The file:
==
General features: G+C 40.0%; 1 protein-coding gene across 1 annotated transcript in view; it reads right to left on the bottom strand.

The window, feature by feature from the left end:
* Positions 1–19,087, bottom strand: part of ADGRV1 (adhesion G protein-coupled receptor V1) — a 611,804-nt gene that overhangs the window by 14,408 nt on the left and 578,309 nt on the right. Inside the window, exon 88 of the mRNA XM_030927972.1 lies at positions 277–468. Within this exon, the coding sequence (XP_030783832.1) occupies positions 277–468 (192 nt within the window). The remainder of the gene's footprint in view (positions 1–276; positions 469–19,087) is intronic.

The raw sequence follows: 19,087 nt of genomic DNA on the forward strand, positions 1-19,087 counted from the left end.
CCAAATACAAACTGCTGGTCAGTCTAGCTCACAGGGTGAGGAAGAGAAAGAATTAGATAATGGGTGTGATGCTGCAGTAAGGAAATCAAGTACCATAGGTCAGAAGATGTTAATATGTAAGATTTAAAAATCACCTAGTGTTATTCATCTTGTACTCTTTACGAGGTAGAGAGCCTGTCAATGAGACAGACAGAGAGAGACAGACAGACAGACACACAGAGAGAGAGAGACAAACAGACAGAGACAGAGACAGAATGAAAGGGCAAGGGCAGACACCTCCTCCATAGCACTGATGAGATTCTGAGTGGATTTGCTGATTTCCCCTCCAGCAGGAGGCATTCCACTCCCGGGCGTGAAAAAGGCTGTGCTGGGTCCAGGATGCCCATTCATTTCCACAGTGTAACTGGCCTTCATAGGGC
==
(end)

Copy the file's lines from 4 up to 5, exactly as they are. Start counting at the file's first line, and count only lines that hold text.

The raw sequence follows: 19,087 nt of genomic DNA on the forward strand, positions 1-19,087 counted from the left end.
CCAAATACAAACTGCTGGTCAGTCTAGCTCACAGGGTGAGGAAGAGAAAGAATTAGATAATGGGTGTGATGCTGCAGTAAGGAAATCAAGTACCATAGGTCAGAAGATGTTAATATGTAAGATTTAAAAATCACCTAGTGTTATTCATCTTGTACTCTTTACGAGGTAGAGAGCCTGTCAATGAGACAGACAGAGAGAGACAGACAGACAGACACACAGAGAGAGAGAGACAAACAGACAGAGACAGAGACAGAATGAAAGGGCAAGGGCAGACACCTCCTCCATAGCACTGATGAGATTCTGAGTGGATTTGCTGATTTCCCCTCCAGCAGGAGGCATTCCACTCCCGGGCGTGAAAAAGGCTGTGCTGGGTCCAGGATGCCCATTCATTTCCACAGTGTAACTGGCCTTCATAGGGC